Shortly after World War II, we then endured a long and difficult period of confrontation during the Cold War. Yet, even that difficult chapter in our shared history included instances of cooperation around common interests. As John F. Kennedy recalled in his famous commencement address at American University in June 1963, just months after the Cuban missile crisis, "Among the many traits the peoples of our two countries have in common, none is stronger than our mutual abhorrence of war. Almost unique among the major world powers, we have never been at war with each other.” Our common commitment to avoiding nuclear war produced arms control treaties that made both countries more secure.
Since the end of the Cold War, our common interests and challenges have outweighed our differences and disagreements. Today the United States and Russia continue to cooperate on a range of vital security and economic interests, including ensuring non-proliferation of weapons of mass destruction in the modern age, reducing nuclear weapons stockpiles, as well as collaborating on regional issues, such as Afghanistan, Iran, North Korea, Syria, and the Middle East Peace Process. Our recent collaborative efforts on Syria and Iran are especially noteworthy and have the potential to make lasting contributions to security in the Middle East. With Russia joining the World Trade Organization in 2012, opportunities for trade and investment between our two countries have expanded. We also maintain cooperation on whole range of issues that rarely get noticed in the press, be it counterterrorism, cyber-security or space.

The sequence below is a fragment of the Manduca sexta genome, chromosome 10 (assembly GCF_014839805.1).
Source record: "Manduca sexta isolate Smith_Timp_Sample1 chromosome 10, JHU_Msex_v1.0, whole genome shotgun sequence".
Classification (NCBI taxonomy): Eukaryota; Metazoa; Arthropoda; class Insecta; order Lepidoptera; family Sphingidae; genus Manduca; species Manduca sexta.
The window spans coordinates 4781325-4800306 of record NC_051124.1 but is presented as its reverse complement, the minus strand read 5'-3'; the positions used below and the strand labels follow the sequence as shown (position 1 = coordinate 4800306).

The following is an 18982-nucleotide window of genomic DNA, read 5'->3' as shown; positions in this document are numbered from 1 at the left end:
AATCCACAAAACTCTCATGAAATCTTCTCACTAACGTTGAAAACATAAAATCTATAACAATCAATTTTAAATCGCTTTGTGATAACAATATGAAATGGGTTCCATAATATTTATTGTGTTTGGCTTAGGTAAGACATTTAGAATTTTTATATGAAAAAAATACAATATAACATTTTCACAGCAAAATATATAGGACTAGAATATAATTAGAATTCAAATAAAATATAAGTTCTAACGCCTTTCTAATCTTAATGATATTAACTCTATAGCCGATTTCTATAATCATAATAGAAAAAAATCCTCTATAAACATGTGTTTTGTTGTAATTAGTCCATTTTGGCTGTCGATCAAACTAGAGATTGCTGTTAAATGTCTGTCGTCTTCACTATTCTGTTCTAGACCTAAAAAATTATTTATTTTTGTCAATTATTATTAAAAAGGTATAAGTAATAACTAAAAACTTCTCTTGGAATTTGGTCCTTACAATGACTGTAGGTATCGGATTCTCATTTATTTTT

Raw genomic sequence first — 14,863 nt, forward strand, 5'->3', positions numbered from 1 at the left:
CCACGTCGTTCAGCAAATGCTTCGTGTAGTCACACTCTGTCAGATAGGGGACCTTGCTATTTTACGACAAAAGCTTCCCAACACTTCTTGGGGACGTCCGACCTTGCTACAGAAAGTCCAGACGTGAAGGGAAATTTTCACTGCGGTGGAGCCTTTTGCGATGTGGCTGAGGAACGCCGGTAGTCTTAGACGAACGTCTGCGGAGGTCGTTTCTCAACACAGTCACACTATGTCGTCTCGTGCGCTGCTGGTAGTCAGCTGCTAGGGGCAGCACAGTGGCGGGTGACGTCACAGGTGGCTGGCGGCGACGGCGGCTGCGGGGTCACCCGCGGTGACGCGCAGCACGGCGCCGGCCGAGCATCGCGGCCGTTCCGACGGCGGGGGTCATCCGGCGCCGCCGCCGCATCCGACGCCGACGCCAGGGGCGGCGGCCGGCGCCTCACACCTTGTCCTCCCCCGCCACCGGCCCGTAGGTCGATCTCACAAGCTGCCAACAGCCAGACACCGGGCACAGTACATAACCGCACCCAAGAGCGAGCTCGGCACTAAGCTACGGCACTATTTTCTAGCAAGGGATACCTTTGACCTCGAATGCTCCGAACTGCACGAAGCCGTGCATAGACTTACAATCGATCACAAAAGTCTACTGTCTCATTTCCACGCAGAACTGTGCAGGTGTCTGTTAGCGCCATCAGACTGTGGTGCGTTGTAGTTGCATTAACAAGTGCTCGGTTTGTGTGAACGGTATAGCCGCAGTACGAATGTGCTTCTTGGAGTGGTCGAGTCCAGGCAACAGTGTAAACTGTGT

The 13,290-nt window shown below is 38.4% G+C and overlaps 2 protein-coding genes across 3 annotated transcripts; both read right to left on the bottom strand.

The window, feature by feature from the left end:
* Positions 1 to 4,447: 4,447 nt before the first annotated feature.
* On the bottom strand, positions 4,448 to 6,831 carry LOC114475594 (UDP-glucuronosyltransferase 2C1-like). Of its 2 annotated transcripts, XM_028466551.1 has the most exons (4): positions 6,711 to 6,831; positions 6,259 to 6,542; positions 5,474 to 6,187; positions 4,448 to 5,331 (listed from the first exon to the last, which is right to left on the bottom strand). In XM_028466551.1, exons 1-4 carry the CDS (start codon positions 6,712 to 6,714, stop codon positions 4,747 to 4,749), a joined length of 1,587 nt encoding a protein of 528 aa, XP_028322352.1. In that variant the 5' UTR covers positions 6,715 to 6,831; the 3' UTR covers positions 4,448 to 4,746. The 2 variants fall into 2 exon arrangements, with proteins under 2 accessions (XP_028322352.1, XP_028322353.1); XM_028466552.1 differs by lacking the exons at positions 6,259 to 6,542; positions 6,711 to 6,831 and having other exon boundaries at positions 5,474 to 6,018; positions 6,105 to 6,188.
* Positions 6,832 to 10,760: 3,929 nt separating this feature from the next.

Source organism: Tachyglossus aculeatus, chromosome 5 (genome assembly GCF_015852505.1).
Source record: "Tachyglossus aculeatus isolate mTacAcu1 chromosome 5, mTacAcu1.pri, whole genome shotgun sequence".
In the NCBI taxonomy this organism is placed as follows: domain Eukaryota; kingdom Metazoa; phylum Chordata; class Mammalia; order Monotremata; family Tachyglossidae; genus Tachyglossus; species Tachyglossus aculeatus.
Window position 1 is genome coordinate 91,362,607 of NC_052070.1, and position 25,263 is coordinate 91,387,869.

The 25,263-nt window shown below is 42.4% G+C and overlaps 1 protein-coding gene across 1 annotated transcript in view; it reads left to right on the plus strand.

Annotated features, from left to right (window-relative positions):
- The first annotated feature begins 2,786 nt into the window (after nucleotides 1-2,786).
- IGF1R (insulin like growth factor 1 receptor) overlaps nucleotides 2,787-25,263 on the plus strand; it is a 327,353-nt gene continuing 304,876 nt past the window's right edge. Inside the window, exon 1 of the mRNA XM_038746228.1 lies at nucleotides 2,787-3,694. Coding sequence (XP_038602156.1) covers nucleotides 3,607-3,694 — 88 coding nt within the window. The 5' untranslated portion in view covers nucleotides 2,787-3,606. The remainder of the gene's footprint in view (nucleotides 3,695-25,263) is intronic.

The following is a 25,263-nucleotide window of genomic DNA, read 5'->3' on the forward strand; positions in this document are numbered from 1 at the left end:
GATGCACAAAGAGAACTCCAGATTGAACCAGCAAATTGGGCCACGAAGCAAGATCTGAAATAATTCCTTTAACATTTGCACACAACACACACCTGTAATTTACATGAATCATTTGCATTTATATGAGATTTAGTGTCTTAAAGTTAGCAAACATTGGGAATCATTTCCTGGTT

We also must manage a range of difficult bilateral issues, including our disappointment with the Russian ban on adoptions for American parents, our dismay at the Russian government’s handling of Edward Snowden, and our confusion over why there continues to be so many blatant mischaracterizations of American policy and society in some Russian media outlets. But on balance, the Obama administration greatly values our deep, complex, and comprehensive relationship with Russia. Engagement is important, both in finding win-win outcomes and for managing our differences, so we applaud those involved in the restoration of bilateral relations 80 years ago.